MEK Iran: Regime’s Internal Crisis
The National Council of Resistance of Iran (NCRI), and the People’s Mujahedin of Iran (PMOI / MEK Iran), reported that the Iranian dictatorship hosted its second presidential debate. As more individuals join the election boycott movement days before the fundamentalists’ sham presidential election, these discussions highlighted the regime’s internal problems.
Candidates attacked one another
While being rigorously vetted for their commitment to the dictatorship, the administration’s candidates attacked one another and acknowledge some of the regime’s corruption. Despite the fact that the regime’s Guardian Council had already ordered them to stay away from the regime’s red lines, candidates turned the debate into yet another farce by attacking each other. They did, however, follow one rule: they would not address the regime’s supreme leader Ali Khamenei’s chosen candidate Ebrahim Raisi’s brutal past.
The regime’s corruption is the root of the problem
They accepted the predicament of Iranians facing economic hardships, as well as the regime’s corruption as the root of the problem.
“Corrupt groups and rent-seekers have seized the economy and the society’s culture. They have expansive connections in imports and exports as well as money launderers and smugglers,” addressing the Revolutionary Guards (IRGC), former Central Bank Chief Abdolnasser Hemmati remarked.
The IRGCseized control of the economy
“The establishment’s officials have turned into nobility. They have seized control of the economy for three decades,” In reaction to Hemmati, Alireza Zakani said, a current member of parliament from Khamenei’s faction, which has close ties to the IRGC.
“In Rouhani’s government, which is ostensibly the most security-focused in history, twenty-six spies were caught. 12 trillion rials were unlawfully moved from a government bank to a private bank under Mr. Hemmati’s watch,” Zakani continued, slamming Hemmati’s faction and Hassan Rouhani’s government.
The IRGC’s illicit network
“Every year, the merchants of sanctions make $16 billion in profits,” Hemmati responded, referring specifically to the IRGC’s illicit network.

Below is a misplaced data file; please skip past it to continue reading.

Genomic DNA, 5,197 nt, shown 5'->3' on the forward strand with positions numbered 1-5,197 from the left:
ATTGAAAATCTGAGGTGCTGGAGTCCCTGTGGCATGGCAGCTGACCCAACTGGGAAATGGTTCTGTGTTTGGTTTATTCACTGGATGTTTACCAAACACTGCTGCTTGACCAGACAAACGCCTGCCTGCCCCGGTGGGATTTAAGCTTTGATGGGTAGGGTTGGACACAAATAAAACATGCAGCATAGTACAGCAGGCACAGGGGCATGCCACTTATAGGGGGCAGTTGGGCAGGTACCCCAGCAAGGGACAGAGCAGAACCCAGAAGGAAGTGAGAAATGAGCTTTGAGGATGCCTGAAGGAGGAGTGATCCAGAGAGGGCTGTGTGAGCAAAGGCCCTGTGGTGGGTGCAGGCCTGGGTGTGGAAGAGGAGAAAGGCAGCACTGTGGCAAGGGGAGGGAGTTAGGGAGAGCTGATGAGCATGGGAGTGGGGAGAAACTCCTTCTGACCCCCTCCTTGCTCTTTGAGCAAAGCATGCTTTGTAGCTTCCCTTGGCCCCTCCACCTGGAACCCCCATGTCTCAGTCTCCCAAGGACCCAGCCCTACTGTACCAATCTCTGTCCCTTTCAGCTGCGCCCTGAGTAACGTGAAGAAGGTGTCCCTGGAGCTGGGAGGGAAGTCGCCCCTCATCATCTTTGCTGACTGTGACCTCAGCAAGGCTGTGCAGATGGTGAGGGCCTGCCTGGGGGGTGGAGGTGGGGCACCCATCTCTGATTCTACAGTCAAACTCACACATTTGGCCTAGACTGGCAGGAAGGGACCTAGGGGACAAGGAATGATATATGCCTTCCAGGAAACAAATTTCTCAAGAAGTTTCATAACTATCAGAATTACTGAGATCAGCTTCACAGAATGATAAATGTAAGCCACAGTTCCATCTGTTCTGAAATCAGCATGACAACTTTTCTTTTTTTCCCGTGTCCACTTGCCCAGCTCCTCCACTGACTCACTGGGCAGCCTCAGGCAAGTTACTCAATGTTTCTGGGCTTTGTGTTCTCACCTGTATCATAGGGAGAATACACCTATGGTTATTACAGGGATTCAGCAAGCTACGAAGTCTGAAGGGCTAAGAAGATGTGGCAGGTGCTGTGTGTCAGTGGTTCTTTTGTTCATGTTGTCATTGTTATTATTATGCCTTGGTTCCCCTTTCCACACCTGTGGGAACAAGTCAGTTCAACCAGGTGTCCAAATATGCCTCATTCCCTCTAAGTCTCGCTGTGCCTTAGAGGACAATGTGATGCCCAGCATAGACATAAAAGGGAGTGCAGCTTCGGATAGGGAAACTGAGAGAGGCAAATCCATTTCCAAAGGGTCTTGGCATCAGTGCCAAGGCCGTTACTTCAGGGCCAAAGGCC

Two sessions of the regime’s so-called debates revealed the regime’s problems even more clearly. These arguments have been nicknamed a “cursing match” by some members of the regime’s parliament.
“The main goal of these debates was to attack the political establishment. On Thursday, the state-run Arman newspaper reported, “These speeches were indictments against the entire system.”
Corrupt and warmongering government
These arguments created an image of a corrupt and warmongering government, portraying the regime’s vulnerability. The revelations made during these debates were simply the tip of the iceberg of the 40 years of tyranny under the Mullahs’ rule.
Many of the regime’s state media outlets and officials said that the public’s intention to boycott the election had increased as a result of the debates. Khamenei’s opposing faction also alleged that the Guardian Council’s decision to exclude its candidates from the poll will reduce voter turnout.
Boycott the regime’s staged election
While these occurrences undoubtedly have an impact on society, the Iranian people have long stated their intent to boycott the regime’s staged election. “We will not vote anymore; we have seen no justice,” Iranians from all walks of life have been chanting in their protests.
Through its Resistance Units, the People’s Mojahedin Organization of Iran (PMOI / MEK Iran) has played a crucial role in promoting the boycott campaign, which has now become the only ‘democratic’ vote.